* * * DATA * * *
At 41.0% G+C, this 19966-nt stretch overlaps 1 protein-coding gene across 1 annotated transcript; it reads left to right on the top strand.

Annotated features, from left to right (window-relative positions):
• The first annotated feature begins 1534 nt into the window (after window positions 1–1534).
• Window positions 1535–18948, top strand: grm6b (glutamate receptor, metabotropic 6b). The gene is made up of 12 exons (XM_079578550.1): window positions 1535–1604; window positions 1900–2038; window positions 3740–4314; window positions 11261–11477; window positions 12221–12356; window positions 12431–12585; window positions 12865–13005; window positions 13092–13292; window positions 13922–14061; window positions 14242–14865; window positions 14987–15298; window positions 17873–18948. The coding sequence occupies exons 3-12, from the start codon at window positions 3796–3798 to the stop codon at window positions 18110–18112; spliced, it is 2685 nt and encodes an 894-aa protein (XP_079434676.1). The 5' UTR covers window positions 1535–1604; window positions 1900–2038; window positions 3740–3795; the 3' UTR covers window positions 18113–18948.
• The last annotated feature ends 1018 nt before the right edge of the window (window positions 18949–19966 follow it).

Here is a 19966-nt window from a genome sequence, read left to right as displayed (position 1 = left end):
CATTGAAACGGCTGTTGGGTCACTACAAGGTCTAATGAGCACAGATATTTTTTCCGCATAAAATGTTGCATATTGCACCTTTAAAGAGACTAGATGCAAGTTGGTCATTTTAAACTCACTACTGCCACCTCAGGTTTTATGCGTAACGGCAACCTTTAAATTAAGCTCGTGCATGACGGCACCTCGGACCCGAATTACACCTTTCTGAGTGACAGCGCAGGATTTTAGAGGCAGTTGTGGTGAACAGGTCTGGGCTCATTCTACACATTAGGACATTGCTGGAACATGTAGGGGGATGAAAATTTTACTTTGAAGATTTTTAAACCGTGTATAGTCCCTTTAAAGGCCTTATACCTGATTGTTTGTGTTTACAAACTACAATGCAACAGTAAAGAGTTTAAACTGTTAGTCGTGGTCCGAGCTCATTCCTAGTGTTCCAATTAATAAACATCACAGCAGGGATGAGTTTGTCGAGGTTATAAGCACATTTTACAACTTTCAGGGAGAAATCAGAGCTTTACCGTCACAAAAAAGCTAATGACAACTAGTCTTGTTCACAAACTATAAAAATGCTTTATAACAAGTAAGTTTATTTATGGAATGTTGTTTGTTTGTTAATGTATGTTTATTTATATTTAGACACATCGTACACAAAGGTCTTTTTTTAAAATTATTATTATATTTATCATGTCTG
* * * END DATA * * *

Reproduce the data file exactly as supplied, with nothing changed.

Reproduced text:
At 41.0% G+C, this 19966-nt stretch overlaps 1 protein-coding gene across 1 annotated transcript; it reads left to right on the top strand.

Annotated features, from left to right (window-relative positions):
• The first annotated feature begins 1534 nt into the window (after window positions 1–1534).
• Window positions 1535–18948, top strand: grm6b (glutamate receptor, metabotropic 6b). The gene is made up of 12 exons (XM_079578550.1): window positions 1535–1604; window positions 1900–2038; window positions 3740–4314; window positions 11261–11477; window positions 12221–12356; window positions 12431–12585; window positions 12865–13005; window positions 13092–13292; window positions 13922–14061; window positions 14242–14865; window positions 14987–15298; window positions 17873–18948. The coding sequence occupies exons 3-12, from the start codon at window positions 3796–3798 to the stop codon at window positions 18110–18112; spliced, it is 2685 nt and encodes an 894-aa protein (XP_079434676.1). The 5' UTR covers window positions 1535–1604; window positions 1900–2038; window positions 3740–3795; the 3' UTR covers window positions 18113–18948.
• The last annotated feature ends 1018 nt before the right edge of the window (window positions 18949–19966 follow it).

Here is a 19966-nt window from a genome sequence, read left to right as displayed (position 1 = left end):
CATTGAAACGGCTGTTGGGTCACTACAAGGTCTAATGAGCACAGATATTTTTTCCGCATAAAATGTTGCATATTGCACCTTTAAAGAGACTAGATGCAAGTTGGTCATTTTAAACTCACTACTGCCACCTCAGGTTTTATGCGTAACGGCAACCTTTAAATTAAGCTCGTGCATGACGGCACCTCGGACCCGAATTACACCTTTCTGAGTGACAGCGCAGGATTTTAGAGGCAGTTGTGGTGAACAGGTCTGGGCTCATTCTACACATTAGGACATTGCTGGAACATGTAGGGGGATGAAAATTTTACTTTGAAGATTTTTAAACCGTGTATAGTCCCTTTAAAGGCCTTATACCTGATTGTTTGTGTTTACAAACTACAATGCAACAGTAAAGAGTTTAAACTGTTAGTCGTGGTCCGAGCTCATTCCTAGTGTTCCAATTAATAAACATCACAGCAGGGATGAGTTTGTCGAGGTTATAAGCACATTTTACAACTTTCAGGGAGAAATCAGAGCTTTACCGTCACAAAAAAGCTAATGACAACTAGTCTTGTTCACAAACTATAAAAATGCTTTATAACAAGTAAGTTTATTTATGGAATGTTGTTTGTTTGTTAATGTATGTTTATTTATATTTAGACACATCGTACACAAAGGTCTTTTTTTAAAATTATTATTATATTTATCATGTCTG